It’s due to this excessiveness that I feel that whenever the movie goes into portraying satire in some scenes, it does so not as a means to make a point about our culture. It satirizes just to drag the movie even further without contributing much to the overall narrative. Moreover, even the satirical theme of the movie was lacking focus. In some areas, the movie is portrayed similarly to a comic book. In other areas, we are greeted with a wild wild west package of downtown Manila. In a couple of scenes, we see a satirical take on 1970s Filipino action movies. While it’s great to satirize one of each, you can’t satirize all of it in one film. It would make the movie look bloated, further distracting the audience away from the main plot.

With all the movie’s faults and errors, it still holds promise being that it tries to diverge from traditional Filipino films in general. For the past couple of years, we only get to see Filipino social satire in independent films usually screened in Cinemalaya. Even with the bloated satirical scenes, it’s a breath of fresh air compared to toilet humor usually prevalent with films featuring Vice Ganda or Vic Sotto. What makes the movie’s humor different from the rest is because we genuinely relate with it. It’s not because the protagonist is making a fool out of himself by transforming into a horse, but because the movie elicits to us a reaction that makes us say – Oo nga no? (Oh, right!)

The movie could have fared better if it only knew how to focus itself, and if it gave a satisfying closure without the need for sequel bating (Yes, there’s going to be an Aswang Chronicles 3). The action scenes were decent, but was brought down by the excessive use of slow motion and wire fu. But, is the movie worth watching? Personally, it’s worth watching if you’re going to download it or buy it in DVD. Yet, if you plan to go out with your friends or family and decide on which movie in the MMFF that you want to spend time with – Kubot is a perfect alternative to more traditional and terrible choices like My Big Bossing or Praybet Benjamin.

Overall, I’d rate the film a 5/10. Pretty average, but average is probably as good as it gets with the current list of MMFF films.

Upcoming Reviews on Movies from the Metro Manila Film Festival… Hopefully

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As much as English is the primary language of this blog, the fact that my writings tend to be of a personal note means that you’d probably relate with me even more if you kinda understand popular Filipino culture. If not, that’s okay. I don’t really understand it either.

Inb4 someone accuses me of being a traitor to the motherland

Anyway, Christmas in the Philippines means one thing. That’s right! It’s the Metro Manila Film Festival! (MMFF for short)

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If you’re part of the 1% of the Philippine Elite, this is probably your reaction right now.

Yup, that’s right! For 1 month, the Philippine Government madates any and all local cinemas to force feed its consumers with local films. Well – assuming that you’re a foreigner and have little or no knowledge of the said festival – that sounds like a great idea right? I mean, you get to preserve your traditional culture and shit like that into cinematic form? Well… not unless the films are total crap. I mean… the kind of crap that comes out after an eat-all-you-can burrito festival.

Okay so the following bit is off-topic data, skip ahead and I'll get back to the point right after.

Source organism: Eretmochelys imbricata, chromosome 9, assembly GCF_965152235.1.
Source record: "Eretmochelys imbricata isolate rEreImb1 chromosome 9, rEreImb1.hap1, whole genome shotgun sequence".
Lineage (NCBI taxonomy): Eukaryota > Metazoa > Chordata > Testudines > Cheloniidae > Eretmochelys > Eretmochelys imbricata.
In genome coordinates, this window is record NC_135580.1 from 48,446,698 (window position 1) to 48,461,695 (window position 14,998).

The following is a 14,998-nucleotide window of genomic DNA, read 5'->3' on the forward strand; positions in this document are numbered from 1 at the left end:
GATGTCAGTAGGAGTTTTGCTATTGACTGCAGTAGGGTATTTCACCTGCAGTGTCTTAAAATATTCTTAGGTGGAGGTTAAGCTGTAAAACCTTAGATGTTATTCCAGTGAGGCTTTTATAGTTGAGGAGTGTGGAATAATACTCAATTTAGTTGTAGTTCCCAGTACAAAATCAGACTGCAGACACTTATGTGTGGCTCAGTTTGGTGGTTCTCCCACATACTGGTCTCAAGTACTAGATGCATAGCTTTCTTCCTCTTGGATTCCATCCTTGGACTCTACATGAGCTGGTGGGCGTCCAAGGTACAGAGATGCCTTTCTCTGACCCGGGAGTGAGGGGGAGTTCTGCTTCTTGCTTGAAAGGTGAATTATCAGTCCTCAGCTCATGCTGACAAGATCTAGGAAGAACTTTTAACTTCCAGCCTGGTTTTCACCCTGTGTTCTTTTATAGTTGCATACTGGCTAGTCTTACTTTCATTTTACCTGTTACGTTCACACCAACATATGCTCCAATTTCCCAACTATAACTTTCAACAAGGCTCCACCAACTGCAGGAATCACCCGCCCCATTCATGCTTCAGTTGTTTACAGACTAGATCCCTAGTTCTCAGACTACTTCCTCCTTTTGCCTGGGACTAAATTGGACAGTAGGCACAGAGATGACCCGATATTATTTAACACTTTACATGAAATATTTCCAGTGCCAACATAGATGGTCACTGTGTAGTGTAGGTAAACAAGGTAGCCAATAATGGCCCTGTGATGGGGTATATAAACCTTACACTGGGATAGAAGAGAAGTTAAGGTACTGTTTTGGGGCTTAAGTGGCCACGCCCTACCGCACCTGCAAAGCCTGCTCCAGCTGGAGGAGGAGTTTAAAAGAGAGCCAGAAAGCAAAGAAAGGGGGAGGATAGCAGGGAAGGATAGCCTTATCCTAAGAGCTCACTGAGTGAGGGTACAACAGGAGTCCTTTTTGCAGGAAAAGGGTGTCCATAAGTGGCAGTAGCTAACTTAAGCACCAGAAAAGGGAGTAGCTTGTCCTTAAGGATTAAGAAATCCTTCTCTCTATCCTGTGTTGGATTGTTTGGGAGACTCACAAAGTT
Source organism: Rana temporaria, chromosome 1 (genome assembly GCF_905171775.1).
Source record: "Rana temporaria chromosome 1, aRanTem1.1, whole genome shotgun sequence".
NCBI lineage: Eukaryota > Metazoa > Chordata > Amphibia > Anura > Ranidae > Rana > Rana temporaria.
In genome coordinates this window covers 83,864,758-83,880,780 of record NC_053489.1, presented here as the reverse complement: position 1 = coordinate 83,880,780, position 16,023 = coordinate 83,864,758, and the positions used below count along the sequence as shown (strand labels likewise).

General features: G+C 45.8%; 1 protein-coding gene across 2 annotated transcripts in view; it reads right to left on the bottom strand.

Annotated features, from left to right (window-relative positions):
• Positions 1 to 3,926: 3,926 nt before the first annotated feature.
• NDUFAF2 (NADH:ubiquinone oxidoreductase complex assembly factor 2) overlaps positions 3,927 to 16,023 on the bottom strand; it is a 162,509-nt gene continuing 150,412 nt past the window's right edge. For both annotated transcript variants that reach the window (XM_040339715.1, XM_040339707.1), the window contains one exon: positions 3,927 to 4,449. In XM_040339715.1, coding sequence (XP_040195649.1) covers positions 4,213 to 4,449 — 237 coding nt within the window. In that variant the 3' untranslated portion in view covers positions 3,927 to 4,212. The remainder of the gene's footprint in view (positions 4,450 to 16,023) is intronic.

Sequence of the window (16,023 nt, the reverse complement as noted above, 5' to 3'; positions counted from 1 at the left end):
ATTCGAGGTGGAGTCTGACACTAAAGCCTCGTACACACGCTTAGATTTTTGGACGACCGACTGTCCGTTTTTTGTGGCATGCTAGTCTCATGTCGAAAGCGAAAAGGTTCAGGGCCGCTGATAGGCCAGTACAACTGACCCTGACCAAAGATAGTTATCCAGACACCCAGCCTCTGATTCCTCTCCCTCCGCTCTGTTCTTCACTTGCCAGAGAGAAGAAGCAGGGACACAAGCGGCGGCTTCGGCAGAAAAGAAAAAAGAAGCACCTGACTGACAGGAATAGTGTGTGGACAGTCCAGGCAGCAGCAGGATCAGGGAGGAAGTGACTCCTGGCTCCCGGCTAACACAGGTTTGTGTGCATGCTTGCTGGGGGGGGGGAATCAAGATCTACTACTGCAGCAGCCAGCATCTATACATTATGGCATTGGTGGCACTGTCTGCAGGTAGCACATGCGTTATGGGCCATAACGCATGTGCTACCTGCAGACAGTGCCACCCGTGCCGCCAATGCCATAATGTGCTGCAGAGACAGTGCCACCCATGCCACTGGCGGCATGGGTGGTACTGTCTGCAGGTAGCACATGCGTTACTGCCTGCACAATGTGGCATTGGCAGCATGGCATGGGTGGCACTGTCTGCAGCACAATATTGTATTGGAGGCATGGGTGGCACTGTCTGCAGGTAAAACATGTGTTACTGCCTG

The Metro Manila Film Festival isn’t really known to release the greatest of local films. If you’re a film junky, chances are that you probably heard of outstanding Filipino films like Himala. Well, nope! You don’t get that kind of caliber with the list of films usually shown in the MMFF. For years, the MMFF has been known to show, well, this.

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You know it’s scary when you have a couple of comedians in the film. Can you guess who they are?

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Another horror film, but this time with the President’s sister as part of the main cast! Well, I always found Kris Aquino scary anyway.

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If you thought Arnold Schwarzenegger was bad, wait til you see OUR governor. Yup, that’s him with the photoshopped turban. Helloooooo cultural appropriation!

Well to be fair to the MMFF, there have been a couple of films in the recent years that were actually kinda decent. Of course, majority of the films remain to be C List Films pretending to be A List Films; but I gotta say there’s a trend of slow improvement with some of the films shown in the MMFF. The Asiong Salongga Story – which funnily enough, the protagonist was portrayed by the same governor of ours with the photoshopped turban – was pretty decent compared to other films shown back then. It wasn’t in the same level as films like Himala, but it was nonetheless a breath of fresh air from the usual trend of local films turning out to be an hour length of shallow slapstick humor combined with shameless advertisements.

Last year, another action film – 10,000 hours – was met with great reviews from critics. Even common folks who watched it said that it was like watching a foreign film. In popular Filipino slang, that means that the quality of the movie was great. Well, only time will tell if the MMFF is really heading towards a sort of revival with films like 10,000 hours. Admittedly, there are a couple of films that caught my interest due to their trailers. There’s the historical drama about Andres Bonifacio, and another about an Aswang killer set to the tune similar to Devil May Cry – well hopefully. I’ll definitely be looking forward to this year’s MMFF. 25th December! Gotta save the date!

Speaking of which, I should find a movie date soon.

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On second thought, yeah I think that movie date thing is a bad idea.